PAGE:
OTTAWA -- Sean Couturier skated in on Carey Price from the red line carefully juggling the frozen puck with the blade of his stick.
The puck would bounce hop in the air, doing a revolution or two before landing calmly on his blade as he carried in on Price with the Scotiabank Place crowd sitting on the edge of their seats.
Couturier, 19, flipped the puck twice in succession and tried to kick it back across his body toward his stick.
It didn’t work.
Forced to wait until Round 2, skating in the NHL’s Breakaway Challenge at Saturday night’s All-Star Skills Competition in Ottawa, Couturier thought of a better plan. A safer plan, with the puck gliding on the ice at all times.
This time, Couturier fumbled at the start, but recovered to pull the puck through his legs before pausing momentarily to spin around and leave Price frozen at the other side of the net for a smooth goal.
“He needed to do something good after that first one,” Scott Hartnell said. “That first one was a little rough, I felt bad for him.”
“I didn’t sleep all night, I thought about it all night,” Couturier said. “I saw that move once when I was in junior and I just put a little something more to it and that’s what I came up with.”
Skating in the NHL’s version of the NBA Slam Dunk contest, Couturier’s creativity earned him 9 percent of the fan voting over the 3 rounds, good enough for 3rd place out of 6 shooters. Patrick Kane, who donned a Superman cape and glasses, edged out Anaheim’s Corey Perry, who pulled a mini-stick out of his equipment to score on Brian Elliott to win the event.
“I couldn’t even think about trying to do some of those moves,” Matt Read said.
Couturier’s showing wasn’t the Flyers’ only impressive representation in the Saturday night Skills. Kimmo Timonen advanced to the second round of the elimination breakway contest, Claude Giroux weaved through pucks quickly in the skills relay and Hartnell nailed all of his 3 shots to start the relay for his team.
Perhaps most impressive, though, was Read advancing to the final of the accuracy shooting drills before falling to Dallas Stars forward Jamie Benn.
In the final, Read missed his first 3 shots but rebounded to go 4-for-4 to finish. He finished his first round in 14.9 seconds and his second try in 16.36 seconds. Benn was incredibly fast at 10.20 ticks in the final to earn the extra point for Team Chara.
“It was pretty nerve-racking out there,” Read said. “For the second round, after I got a chance to shoot a few pucks, I was able to get the nerves out and I was fine.”
Team Alfredsson, the home team with all of the Senators, won the overall Skills Competition by a score of 21-12. Zdeno Chara stole the headlines as his 108.8 mph blast broke his own record in the hardest shot competition.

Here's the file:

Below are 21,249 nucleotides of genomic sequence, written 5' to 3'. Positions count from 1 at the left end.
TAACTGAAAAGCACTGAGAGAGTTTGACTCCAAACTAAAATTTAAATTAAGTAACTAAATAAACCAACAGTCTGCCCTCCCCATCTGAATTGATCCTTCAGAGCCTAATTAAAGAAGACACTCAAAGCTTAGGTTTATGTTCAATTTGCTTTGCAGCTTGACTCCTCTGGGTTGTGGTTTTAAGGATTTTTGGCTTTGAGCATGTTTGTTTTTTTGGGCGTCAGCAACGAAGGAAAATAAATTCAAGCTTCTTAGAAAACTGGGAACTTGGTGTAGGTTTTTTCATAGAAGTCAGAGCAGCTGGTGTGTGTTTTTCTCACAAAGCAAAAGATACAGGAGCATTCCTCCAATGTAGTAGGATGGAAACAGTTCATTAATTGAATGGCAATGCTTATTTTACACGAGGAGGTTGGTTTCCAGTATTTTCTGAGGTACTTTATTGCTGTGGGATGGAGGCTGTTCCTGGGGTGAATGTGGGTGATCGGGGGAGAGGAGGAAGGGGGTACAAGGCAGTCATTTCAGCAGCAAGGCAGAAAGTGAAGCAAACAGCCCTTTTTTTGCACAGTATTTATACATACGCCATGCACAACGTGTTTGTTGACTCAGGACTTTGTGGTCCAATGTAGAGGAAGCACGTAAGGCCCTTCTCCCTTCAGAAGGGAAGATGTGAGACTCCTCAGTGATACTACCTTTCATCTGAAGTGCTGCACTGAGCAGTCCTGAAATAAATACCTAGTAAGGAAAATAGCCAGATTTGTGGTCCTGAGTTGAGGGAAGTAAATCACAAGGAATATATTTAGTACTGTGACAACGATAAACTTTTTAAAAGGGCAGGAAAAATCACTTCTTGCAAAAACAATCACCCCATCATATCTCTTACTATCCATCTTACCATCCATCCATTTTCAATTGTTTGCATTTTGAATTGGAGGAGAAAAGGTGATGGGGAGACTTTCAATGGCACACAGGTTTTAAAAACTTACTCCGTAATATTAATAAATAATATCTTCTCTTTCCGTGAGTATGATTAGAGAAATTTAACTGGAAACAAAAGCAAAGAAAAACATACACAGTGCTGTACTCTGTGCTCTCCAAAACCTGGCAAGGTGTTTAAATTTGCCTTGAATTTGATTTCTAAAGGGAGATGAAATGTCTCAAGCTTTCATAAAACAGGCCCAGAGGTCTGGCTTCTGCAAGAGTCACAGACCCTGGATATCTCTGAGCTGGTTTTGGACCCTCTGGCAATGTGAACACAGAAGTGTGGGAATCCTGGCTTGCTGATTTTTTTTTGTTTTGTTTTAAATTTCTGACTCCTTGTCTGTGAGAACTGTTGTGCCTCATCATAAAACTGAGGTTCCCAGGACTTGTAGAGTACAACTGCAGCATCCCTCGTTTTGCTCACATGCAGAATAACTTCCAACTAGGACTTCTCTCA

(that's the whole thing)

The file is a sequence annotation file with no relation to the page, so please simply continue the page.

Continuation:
For Couturier, it was another chance to show another side of his game, the offensive one that produced back-to-back 96 point seasons in his last 2 years at Drummondville (QMJHL). Couturier spends nearly 30 percent of his time on the ice on the penalty kill.
“He definitely does some tricky things,” Hartnell said. “You watch his practice every day or every game and he doesn’t have moves like that. It was pretty cool.”
Hartnell, whose shots were his only event, said he wasn’t as nervous as he thought he would be. He soaked in every minute of the event, as evidenced by him laying down on the ice to shoot photos and videos of his teammates.
“This could be a once in a lifetime thing,” Hartnell said. “It’s cool to meet all of these guys. As much as we hate the Rangers, [Henrik Lundqvist] has been a great guy. Everyone that you think you hate playing against, you want to kill on the ice, they turn out to be really, really good guys.”
That experience, rubbing elbows with the best players in the game, has worn off on the Flyers’ rookies. Hartnell, Giroux and Timonen will move on to Sunday’s All-Star Game, but Couturier and Read will be left to watch and wonder from the stands.
“Just being around all these guys, these superstars, it’s a great experience,” Couturier said, “It was fun.”
“It’s a special feeling when all of these NHL superstars know you by name,” Read said. “It’s a dream come true. I hope that someday I can come back here and participate again.”
For the full NHL Skills Competition results, click here.
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